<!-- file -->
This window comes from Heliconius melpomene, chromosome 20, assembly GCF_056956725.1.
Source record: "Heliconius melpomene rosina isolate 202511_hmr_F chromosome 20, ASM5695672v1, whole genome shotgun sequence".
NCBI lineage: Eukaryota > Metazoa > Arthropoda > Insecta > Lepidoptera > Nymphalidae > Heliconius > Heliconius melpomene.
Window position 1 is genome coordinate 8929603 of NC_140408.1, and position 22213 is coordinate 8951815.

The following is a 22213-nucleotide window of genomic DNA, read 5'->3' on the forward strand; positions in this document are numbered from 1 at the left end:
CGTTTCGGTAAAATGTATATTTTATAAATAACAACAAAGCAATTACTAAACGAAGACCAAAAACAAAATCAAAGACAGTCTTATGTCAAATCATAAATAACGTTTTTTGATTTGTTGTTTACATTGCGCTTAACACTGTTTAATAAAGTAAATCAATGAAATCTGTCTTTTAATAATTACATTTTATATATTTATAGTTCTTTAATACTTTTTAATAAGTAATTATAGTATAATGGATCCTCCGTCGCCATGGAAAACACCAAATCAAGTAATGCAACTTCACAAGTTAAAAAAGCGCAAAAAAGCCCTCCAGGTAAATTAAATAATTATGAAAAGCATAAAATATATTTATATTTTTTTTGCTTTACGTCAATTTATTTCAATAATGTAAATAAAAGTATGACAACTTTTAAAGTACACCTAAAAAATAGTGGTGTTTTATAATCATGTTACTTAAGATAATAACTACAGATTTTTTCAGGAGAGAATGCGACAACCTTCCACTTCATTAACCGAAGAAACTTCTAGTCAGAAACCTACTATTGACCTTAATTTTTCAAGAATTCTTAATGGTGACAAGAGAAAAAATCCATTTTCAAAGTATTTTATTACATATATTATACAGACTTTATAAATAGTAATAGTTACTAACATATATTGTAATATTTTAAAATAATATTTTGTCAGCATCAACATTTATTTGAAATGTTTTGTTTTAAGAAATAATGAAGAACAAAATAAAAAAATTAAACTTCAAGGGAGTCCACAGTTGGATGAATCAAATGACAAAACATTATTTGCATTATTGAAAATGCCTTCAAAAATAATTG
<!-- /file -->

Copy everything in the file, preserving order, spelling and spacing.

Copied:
This window comes from Heliconius melpomene, chromosome 20, assembly GCF_056956725.1.
Source record: "Heliconius melpomene rosina isolate 202511_hmr_F chromosome 20, ASM5695672v1, whole genome shotgun sequence".
NCBI lineage: Eukaryota > Metazoa > Arthropoda > Insecta > Lepidoptera > Nymphalidae > Heliconius > Heliconius melpomene.
Window position 1 is genome coordinate 8929603 of NC_140408.1, and position 22213 is coordinate 8951815.

The following is a 22213-nucleotide window of genomic DNA, read 5'->3' on the forward strand; positions in this document are numbered from 1 at the left end:
CGTTTCGGTAAAATGTATATTTTATAAATAACAACAAAGCAATTACTAAACGAAGACCAAAAACAAAATCAAAGACAGTCTTATGTCAAATCATAAATAACGTTTTTTGATTTGTTGTTTACATTGCGCTTAACACTGTTTAATAAAGTAAATCAATGAAATCTGTCTTTTAATAATTACATTTTATATATTTATAGTTCTTTAATACTTTTTAATAAGTAATTATAGTATAATGGATCCTCCGTCGCCATGGAAAACACCAAATCAAGTAATGCAACTTCACAAGTTAAAAAAGCGCAAAAAAGCCCTCCAGGTAAATTAAATAATTATGAAAAGCATAAAATATATTTATATTTTTTTTGCTTTACGTCAATTTATTTCAATAATGTAAATAAAAGTATGACAACTTTTAAAGTACACCTAAAAAATAGTGGTGTTTTATAATCATGTTACTTAAGATAATAACTACAGATTTTTTCAGGAGAGAATGCGACAACCTTCCACTTCATTAACCGAAGAAACTTCTAGTCAGAAACCTACTATTGACCTTAATTTTTCAAGAATTCTTAATGGTGACAAGAGAAAAAATCCATTTTCAAAGTATTTTATTACATATATTATACAGACTTTATAAATAGTAATAGTTACTAACATATATTGTAATATTTTAAAATAATATTTTGTCAGCATCAACATTTATTTGAAATGTTTTGTTTTAAGAAATAATGAAGAACAAAATAAAAAAATTAAACTTCAAGGGAGTCCACAGTTGGATGAATCAAATGACAAAACATTATTTGCATTATTGAAAATGCCTTCAAAAATAATTG